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Created: 12th November 2003
Hives - the Causes, Symptoms and Treatments
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Hives is the more commonly-known word for urticaria and is an allergic skin rash which is sometimes known as 'nettle rash'. While urticaria are flat, other skin changes might include macules (raised) or papules (fluid/pus filled). Where hives have appeared the skin will become extremely itchy and hot.

There are two main forms of hives, differentiated by how long the rash persists.

  • Acute urticaria is most likely caused by an allergy that is relatively a short-term thing, although it can still take some weeks to resolve in some circumstances.

  • Chronic urticaria is more long-term, and remissions and relapses often occur.

One point that should be made clear is, if hives appear together with breathing difficulties and/or wheezing, this allergic reaction may indicate anaphylaxis and should receive prompt medical attention.

The Causes

A wide variety of intolerances could cause hives to occur, so the patient needs to independently address each one to see what the trigger may be. The most likely causes of acute urticaria is:

  • Allergy to pets, latex or foodstuffs such as nuts and shellfish. Even dairy products could trigger this reaction.

  • Bee or wasp stings, together with insect bites.

  • Reactions to certain medicines such as allergy to antibiotics and even aspirin.

  • Viral infections could also be a trigger, such as Glandular Fever and Hepatitis B.

  • Vaccines and blood transfusions are also a consideration.

Chronic urticaria causes can be very difficult to identify and often the cause may never be found. Below is a list of possible causes:

  • Hives may appear at any point on the body once the trigger has happened. This may indicate a cause straight away. For example, if the rash appears on the arms or legs, a sun allergy may be responsible. The rash may have appeared underneath a new ring, which could indicate a reaction to a certain metal contained within the ring.

  • Blood pressure drugs, infections from certain parasites or stress may be a contributory factor.

  • Exposure to heat, cold, sunlight, vibration or even pressure to the skin. Dermatographism may even occur in people with such sensitive skin which means any rubbing will cause raised red lines.

  • Chronic medical conditions can also provoke urticaria. Conditions commonly associated with chronic urticaria include thyroid dysfunction, some cancers, and autoimmune dieases such as Lupus. However, chronic urticaria alone should not be considered a sign that an individual has one of these medical conditions.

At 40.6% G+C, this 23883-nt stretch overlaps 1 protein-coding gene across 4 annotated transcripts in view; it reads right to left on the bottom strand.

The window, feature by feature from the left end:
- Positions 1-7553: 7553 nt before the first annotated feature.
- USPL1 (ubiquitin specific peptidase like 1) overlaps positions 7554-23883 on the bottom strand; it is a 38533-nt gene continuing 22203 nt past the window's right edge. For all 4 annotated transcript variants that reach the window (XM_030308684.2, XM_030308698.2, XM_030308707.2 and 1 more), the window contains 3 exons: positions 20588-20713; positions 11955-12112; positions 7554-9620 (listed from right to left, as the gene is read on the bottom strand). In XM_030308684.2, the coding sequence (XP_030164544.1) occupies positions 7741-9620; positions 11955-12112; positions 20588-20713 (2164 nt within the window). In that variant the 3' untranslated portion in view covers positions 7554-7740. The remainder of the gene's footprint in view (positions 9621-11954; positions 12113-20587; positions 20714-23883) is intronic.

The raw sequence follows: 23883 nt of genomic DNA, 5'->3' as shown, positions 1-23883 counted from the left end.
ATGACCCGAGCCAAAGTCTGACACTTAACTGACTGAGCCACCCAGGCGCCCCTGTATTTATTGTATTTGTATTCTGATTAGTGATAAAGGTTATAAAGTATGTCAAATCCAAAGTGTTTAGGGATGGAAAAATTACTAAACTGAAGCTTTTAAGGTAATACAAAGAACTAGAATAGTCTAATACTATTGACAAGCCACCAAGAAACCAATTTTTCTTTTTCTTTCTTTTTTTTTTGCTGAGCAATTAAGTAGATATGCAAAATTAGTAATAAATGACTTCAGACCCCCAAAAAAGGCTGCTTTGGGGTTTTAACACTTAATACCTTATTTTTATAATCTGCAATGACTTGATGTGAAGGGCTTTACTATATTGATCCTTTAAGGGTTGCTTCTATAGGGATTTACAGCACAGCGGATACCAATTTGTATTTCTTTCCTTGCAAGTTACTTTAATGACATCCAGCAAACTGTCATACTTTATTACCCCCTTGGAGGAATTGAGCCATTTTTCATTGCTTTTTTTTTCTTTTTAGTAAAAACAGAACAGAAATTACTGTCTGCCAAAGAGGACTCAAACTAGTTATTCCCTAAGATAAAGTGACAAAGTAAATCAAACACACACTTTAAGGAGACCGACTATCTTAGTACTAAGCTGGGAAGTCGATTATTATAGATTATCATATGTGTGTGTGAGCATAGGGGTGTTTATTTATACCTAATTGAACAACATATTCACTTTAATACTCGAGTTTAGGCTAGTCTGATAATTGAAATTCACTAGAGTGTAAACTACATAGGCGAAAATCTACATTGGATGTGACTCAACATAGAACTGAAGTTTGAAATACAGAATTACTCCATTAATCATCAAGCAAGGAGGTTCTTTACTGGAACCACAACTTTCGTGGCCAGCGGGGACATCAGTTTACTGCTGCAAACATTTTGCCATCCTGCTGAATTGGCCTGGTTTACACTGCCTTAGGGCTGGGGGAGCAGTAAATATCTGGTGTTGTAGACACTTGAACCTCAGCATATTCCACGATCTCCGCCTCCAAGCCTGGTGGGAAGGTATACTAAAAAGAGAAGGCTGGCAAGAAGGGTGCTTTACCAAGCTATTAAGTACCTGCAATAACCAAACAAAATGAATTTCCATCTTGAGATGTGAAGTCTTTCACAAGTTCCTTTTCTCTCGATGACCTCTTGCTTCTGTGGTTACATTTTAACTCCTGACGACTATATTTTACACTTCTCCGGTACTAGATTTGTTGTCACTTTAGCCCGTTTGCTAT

• An inherited deficiency of the C1 Esterase Inhibitor enzyme could lead to a non-itchy form of hives known as Hereditary Angioedema.

Bodily Defences

So you know what can cause hives to occur, but what actually goes on inside the body to create hives on the skin?

Simple, but gruesome.

Histamines are released into the blood stream to cope with whatever has triggered the reaction. The cells that they come from line the blood vessels. This makes blood vessels 'leaky' which causes fluid to seep out into the surrounding tissues just underneath the ski - this causes the swelling. Unfortunately, in the same layer of skin, nerve endings are found. The 'leaked' fluid irritates the nerve endings, thus causing the itchiness to occur.

Treatment of Hives

There are many common treatments for hives which are listed below, but if the hives appear to be different or are new, then checking with your local GP is always a good option.

  • Keep the skin cool, take lukewarm baths and avoid any exercise.

  • Apply 1% menthol in aqueous cream to soothe the skin.

  • Avoid any medicines containing aspirin.

  • Check medicines you are currently taking for side-effects and ask yourself if the symptoms arose since commencing the medication.

  • Moisturisers may help, although hypoallergenic options are always better.

  • Normal-dose antihistamines are often used short-term for acute hives.

  • High-dose antihistamines may be necessary in more recalcitrant cases.

  • In the case of severe symptoms, short courses of oral steroids may be prescribed. Both steriods and antihistamines come in topical solutions as well as systemic forms and these topical forms can also be used to treat hives.

  • Specialist investigations may be needed in the case of an underlying illness.

Finally, if you are unsure of the cause or are taking any medication which may be triggering the symptoms, a visit to your doctor is recommended.



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ENTRY DATA
Written and Researched by:

Mikey the Humming Mouse - A3938628 Learn More About the Edited Guide!
Friar
VickiVirago

Edited by:

Wildman - I'm not really mad, I've just been in a very bad mood for 40 years!

Related BBC Pages:

anaphylaxis
Glandular Fever
Hepatitis B
Lupus
BBC Health

Referenced Sites:

Hereditary Angioedema

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